Road Schooling Day 2: Niagara Falls & Bedford Falls

We started out by learning that what qualifies as “free breakfast” at a hotel has been temporarily changed for Covid-19. 

Waffle makers, eggs, bacon, and all of their tasty cousins are clearly too dangerous, so we settled for cellophane-wrapped apples and Nutrigrain bars…

These are clearly first-world problems and not a big deal at all – I just had a nice morning chuckle at how any attempt at a nice-looking presentation goes out the window too.

They have this really nicely equipped breakfast area blocked off, and they had a random hightop table in the lobby with a smattering of instant oatmeal packs and breakfast bars. 

It kind of looked like the front desk guy called one of his buddies from college and said “Hey man I need a favor. I forgot we told these people they get breakfast… can you just grab some stuff from your cabinets and run it over? Just throw it on a table in the lobby.” 

Maid Of The Mist

Feeling fully nourished, we headed towards Niagara Falls and the famed Maid of the Mist boat tour. They’ve been running this thing since 1846, which I found shocking. 

Maid of Mist

Grayson was a little unsure about the whole thing and was admittedly nervous. 

We had told them all that we were going to get wet, so he was convinced the way that happened is that our boat was going to ride underneath the waterfall and let the water dump right on top of us. 

Once he got a peek at the size of the waterfalls he thought we were going to float under, he was pretty adamant that he was skipping the boat tour. 

I assured him we wouldn’t actually go under the falls, and we’d get wet from the mist. 

Then, you have conversations like: 

“Dad, what’s mist?”

“Mist is like when water hits other water and there’s this water that floats in the air… I don’t know how to describe what mist is – but we’re riding it.” 

Parenting is fun. 

MIst preride

I’d done the Maid of the Mist tour with my parents years ago, and it’s one of those experiences that’s hard to mess up (which is probably how you stay in business for 160+ years). 

They basically ride you out into the middle of horseshoe falls and you get to see them up close & personal while getting completely soaked.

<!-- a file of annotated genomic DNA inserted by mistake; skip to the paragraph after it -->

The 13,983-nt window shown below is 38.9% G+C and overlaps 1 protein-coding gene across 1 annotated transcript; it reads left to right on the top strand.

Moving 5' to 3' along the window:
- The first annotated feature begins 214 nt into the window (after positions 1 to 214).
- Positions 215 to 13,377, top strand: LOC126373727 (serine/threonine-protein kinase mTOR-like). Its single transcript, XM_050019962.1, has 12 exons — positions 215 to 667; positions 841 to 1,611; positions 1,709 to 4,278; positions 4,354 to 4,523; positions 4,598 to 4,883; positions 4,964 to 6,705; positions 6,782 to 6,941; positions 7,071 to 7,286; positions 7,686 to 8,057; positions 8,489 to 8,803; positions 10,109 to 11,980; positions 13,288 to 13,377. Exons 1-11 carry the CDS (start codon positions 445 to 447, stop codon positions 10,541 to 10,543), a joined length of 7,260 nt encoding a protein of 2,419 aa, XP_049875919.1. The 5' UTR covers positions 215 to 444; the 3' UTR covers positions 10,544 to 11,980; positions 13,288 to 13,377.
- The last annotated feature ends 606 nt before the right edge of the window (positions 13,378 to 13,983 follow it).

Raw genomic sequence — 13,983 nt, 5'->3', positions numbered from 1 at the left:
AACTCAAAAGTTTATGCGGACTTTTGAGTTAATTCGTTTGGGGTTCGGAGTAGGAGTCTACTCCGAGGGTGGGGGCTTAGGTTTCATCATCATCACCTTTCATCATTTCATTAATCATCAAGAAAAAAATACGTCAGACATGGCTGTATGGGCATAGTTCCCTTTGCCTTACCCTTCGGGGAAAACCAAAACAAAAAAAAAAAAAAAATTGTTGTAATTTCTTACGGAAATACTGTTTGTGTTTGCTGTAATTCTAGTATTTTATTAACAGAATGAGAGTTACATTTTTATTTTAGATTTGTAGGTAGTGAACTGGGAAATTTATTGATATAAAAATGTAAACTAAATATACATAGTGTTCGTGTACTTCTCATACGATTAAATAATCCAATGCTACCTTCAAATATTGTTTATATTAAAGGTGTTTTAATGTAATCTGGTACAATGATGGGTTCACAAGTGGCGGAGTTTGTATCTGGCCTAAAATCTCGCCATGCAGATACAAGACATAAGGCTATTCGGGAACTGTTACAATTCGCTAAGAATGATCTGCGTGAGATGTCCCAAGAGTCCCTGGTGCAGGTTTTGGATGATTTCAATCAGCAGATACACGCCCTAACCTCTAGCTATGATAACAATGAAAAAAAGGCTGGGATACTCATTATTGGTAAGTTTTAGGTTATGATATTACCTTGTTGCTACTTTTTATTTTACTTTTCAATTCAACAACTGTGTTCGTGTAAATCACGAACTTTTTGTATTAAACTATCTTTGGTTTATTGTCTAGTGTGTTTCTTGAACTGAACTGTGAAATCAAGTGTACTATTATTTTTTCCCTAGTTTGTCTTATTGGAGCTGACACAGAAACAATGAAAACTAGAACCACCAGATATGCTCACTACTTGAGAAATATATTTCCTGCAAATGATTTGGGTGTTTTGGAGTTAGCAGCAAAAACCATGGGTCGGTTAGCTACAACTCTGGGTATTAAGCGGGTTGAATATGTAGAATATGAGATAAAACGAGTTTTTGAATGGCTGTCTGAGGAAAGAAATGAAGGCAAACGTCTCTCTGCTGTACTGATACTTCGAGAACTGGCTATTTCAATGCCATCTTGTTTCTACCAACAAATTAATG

Maid of the Mist

It’s totally worth it and was a big hit with the kids. 

Cave of the Winds

The next stop we made was to the Cave of the Winds, where you walk out on this wooden deck and get close enough to touch the American Falls. 

At this point, Grayson was already wet and ready for more. He was jogging ahead of us on the steps, heading up to the next level on the way to the “hurricane deck” where, as the name suggests, you get completely pounded by wind and water until the pain and discomfort becomes too much to bear. 

It’s really fantastic. 

While Grayson was hurrying us along, I found myself wondering how they actually built this thing. It looked like a fairly standard deck, and I was looking over the edges trying to figure out how they secured this thing to moss-covered, jagged rock that has water beating down on it constantly. 

I’m not Bob Vila, but as you can see below, a lot of the support boards seemed to be pointed out at random angles that made me hope this thing wasn’t somebody’s DIY project.

It seems like the Cave of the Winds has to come crashing down at some point, but thankfully that day wasn’t today. 

The Hurricane Deck was really the highlight of this thing. 

They give everyone a standard-issue poncho, but if you go stand directly under the waterfall on the hurricane deck, that poncho doesn’t stand a chance. 

Hurricane Deck

Grayson loved it so much, we could hardly get him to leave. He just stood under the pounding water and screamed and laughed as other groups of people came and went. 

Eventually, we made him leave – but it was definitely the highlight of his day. 

Masked Memories

Of course, masks are required in all indoor places, etc. and encouraged when you’re in lines are generally unable to be socially distanced.

Before you go through the Cave of the Winds attraction, they make you take a green screen photo so they can sell you stuff later.